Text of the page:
Antitrust and Competition
The Commission and the German Competition Authority conducted surprise inspections in Germany for suspected abuse of a dominant position in the natural gas sector.
On 29 March 2022, the Commission and the German Competition Authority jointly conducted unannounced inspections also known as “dawn raids” at the German offices of several companies active in the supply, transmission, and storage of natural gas (Companies). Even though the names of the Companies have not been disclosed, press reports indicate that a major Russian state-owned gas firm and its distribution subsidiary are among the Companies subject to inspection.
The Commission is concerned that the Companies, confronted with an increasing demand for gas, may have intentionally restricted the supply of gas, thereby leading to an increase in natural gas prices. Thus, the Commission intends to ascertain whether the Companies have abused their dominant position in breach of Article 102 of the Treaty on the Functioning of the European Union.
Under EU competition law, it is not illegal for a company to hold dominant market position, but the company must refrain from engaging in anticompetitive conduct aimed at maintaining or increasing such position in the market (such as, for instance, by imposing excessive prices, discriminatory conditions on trading partners, predatory pricing, or exclusive purchasing obligations etc.), as this would damage market competition within the EU internal market.
Dawn raids are typically the first step in antitrust investigations and are carried out at the premises of companies suspected of involvement in anti-competitive conduct. Dawn raids place considerable pressure on multiple areas of a business at once, and can be very stressful due to the broad scope of the Commission’s powers of inspection. The inspectors can enter business and domestic premises; examine books and business records; make copies of documents and emails; seal premises, hardware, and records; and require oral explanations. The Commission is also entitled to search laptops, mobile phones, and other devices and to retain storage media and data until the end of the inspection.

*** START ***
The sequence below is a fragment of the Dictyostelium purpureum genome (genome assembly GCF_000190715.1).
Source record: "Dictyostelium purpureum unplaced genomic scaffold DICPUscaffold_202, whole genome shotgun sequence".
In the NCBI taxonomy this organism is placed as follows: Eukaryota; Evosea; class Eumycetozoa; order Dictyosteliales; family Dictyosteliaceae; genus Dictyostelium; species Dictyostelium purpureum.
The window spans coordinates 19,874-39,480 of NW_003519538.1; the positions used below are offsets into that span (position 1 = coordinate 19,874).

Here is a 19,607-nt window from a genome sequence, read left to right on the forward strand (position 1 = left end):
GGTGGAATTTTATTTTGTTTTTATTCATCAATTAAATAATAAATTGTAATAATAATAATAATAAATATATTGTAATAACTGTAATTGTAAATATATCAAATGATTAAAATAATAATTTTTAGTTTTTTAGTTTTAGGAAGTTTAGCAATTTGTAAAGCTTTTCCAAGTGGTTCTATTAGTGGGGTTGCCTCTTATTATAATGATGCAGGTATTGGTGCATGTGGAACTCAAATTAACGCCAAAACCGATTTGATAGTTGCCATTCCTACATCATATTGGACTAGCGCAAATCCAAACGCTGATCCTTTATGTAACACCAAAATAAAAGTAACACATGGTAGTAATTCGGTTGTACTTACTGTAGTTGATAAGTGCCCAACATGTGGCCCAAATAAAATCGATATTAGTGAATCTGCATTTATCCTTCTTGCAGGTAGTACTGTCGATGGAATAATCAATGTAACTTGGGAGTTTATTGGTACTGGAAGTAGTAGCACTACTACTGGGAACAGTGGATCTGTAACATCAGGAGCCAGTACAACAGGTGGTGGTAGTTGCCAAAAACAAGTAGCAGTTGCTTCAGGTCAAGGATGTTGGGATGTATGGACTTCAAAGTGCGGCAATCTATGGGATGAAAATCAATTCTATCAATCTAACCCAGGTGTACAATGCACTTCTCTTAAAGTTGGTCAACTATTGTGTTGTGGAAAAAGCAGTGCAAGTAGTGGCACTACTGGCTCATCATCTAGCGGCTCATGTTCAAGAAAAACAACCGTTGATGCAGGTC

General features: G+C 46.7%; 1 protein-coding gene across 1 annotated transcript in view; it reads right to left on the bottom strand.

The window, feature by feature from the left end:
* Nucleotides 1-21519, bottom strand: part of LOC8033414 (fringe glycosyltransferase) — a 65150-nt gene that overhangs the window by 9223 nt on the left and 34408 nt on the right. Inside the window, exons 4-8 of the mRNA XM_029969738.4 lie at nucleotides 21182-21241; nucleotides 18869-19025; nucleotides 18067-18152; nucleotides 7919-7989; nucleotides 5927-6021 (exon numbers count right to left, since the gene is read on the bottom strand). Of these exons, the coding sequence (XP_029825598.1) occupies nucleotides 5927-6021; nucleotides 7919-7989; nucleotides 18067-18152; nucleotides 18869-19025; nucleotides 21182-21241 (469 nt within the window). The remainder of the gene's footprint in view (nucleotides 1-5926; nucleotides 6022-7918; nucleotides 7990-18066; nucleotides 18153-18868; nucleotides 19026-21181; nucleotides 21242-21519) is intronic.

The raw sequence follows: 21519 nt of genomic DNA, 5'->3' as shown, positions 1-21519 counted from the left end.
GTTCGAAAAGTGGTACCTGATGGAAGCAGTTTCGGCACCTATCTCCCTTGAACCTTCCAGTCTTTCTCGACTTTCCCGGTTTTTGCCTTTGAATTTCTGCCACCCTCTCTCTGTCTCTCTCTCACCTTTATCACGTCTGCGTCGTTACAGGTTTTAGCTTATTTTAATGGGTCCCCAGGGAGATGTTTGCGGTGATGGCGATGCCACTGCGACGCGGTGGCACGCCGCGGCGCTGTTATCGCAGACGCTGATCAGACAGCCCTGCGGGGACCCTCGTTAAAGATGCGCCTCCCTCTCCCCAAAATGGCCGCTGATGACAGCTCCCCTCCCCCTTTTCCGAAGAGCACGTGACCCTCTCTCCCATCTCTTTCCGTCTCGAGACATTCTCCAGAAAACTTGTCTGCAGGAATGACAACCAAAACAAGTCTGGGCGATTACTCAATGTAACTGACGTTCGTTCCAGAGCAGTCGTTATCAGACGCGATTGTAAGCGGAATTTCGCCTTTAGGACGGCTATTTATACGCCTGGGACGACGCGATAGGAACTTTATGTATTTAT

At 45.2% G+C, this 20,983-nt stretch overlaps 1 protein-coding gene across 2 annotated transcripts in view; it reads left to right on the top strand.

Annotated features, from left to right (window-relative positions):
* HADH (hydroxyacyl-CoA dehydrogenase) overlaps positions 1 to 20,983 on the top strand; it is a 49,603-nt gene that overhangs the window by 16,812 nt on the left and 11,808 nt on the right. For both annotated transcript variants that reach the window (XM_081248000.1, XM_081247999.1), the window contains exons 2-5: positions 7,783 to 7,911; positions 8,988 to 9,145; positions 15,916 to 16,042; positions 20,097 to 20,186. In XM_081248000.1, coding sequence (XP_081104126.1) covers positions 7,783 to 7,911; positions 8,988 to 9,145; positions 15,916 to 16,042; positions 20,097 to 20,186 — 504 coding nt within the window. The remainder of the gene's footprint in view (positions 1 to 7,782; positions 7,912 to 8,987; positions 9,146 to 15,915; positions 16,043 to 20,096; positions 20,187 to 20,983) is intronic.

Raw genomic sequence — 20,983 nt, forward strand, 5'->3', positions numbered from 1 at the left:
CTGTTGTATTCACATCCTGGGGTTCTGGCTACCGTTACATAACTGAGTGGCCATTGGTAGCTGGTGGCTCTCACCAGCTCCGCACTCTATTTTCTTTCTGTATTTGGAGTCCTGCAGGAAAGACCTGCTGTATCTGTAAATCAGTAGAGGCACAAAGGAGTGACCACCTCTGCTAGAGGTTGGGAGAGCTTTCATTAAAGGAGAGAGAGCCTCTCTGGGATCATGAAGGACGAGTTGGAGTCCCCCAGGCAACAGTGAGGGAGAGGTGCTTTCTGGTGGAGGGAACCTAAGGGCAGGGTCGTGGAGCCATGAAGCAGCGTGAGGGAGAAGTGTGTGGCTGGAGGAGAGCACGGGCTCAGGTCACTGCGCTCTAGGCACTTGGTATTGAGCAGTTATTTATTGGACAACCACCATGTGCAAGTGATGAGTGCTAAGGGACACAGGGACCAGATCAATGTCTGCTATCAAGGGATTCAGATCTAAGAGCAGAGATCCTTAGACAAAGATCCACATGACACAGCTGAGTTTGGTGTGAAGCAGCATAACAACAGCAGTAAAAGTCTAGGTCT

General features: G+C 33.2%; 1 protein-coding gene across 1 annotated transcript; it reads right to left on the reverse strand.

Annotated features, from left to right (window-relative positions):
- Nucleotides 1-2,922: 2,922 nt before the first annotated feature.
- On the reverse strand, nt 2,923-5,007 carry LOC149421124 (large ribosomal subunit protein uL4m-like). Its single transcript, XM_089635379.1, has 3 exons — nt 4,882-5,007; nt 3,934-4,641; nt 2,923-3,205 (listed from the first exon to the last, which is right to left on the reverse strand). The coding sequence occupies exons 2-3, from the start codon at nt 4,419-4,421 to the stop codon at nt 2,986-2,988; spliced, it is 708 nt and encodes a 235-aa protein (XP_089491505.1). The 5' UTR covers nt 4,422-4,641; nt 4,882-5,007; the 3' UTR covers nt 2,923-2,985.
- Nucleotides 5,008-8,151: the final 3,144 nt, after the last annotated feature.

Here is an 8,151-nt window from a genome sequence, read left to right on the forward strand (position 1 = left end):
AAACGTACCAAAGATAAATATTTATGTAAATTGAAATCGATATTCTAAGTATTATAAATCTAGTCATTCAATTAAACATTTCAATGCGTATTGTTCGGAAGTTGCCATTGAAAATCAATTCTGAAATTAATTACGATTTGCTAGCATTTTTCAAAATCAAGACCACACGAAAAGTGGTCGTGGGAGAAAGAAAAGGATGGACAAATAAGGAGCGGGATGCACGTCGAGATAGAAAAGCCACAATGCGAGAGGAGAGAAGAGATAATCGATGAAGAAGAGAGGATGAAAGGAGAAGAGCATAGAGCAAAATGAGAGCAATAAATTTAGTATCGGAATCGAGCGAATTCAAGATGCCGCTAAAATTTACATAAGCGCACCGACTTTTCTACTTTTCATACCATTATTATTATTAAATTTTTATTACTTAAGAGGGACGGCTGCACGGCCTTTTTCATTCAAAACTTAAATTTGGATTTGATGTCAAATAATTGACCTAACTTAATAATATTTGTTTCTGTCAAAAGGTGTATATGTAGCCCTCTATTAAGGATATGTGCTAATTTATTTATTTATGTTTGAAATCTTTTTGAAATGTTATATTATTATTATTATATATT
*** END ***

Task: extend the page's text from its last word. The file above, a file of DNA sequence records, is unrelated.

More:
The European Union’s interest in monitoring the gas market as a consequence of Russia’s invasion of Ukraine may have played a role in triggering the Commission’s investigation. However, this is unlikely to be the only reason. Already last year the Commission sent a request for information to several gas providers - including the abovementioned Russian state-owned gas firm - concerning the functioning of the gas market and the recurrence of price hikes. The fact that the Commission carried out the dawn raid does not mean that the Companies are guilty of anti-competitive behaviour nor does it prejudge the outcome of the investigation itself. It remains to be seen whether the investigation will result in the opening of formal proceedings against the Companies.
Agreement on Digital Markets Act
On 24 March, negotiators from the Council of the European Union and the European Parliament reached a provisional political agreement on the Digital Markets Act (DMA). The DMA sets new EU rules which will impose certain obligations on large online platforms acting as “gatekeepers”, as well as ban specific practices. Under the DMA, gatekeepers will for example be obliged to ensure that users have the right to unsubscribe, give sellers access to their marketing or advertising performance data on the platform, or inform the Commission of their acquisitions. At the same time, gatekeepers will be prohibited from engaging in self-preferencing, reusing private data collected during a service for the purposes of another service, or pre-installing certain software applications.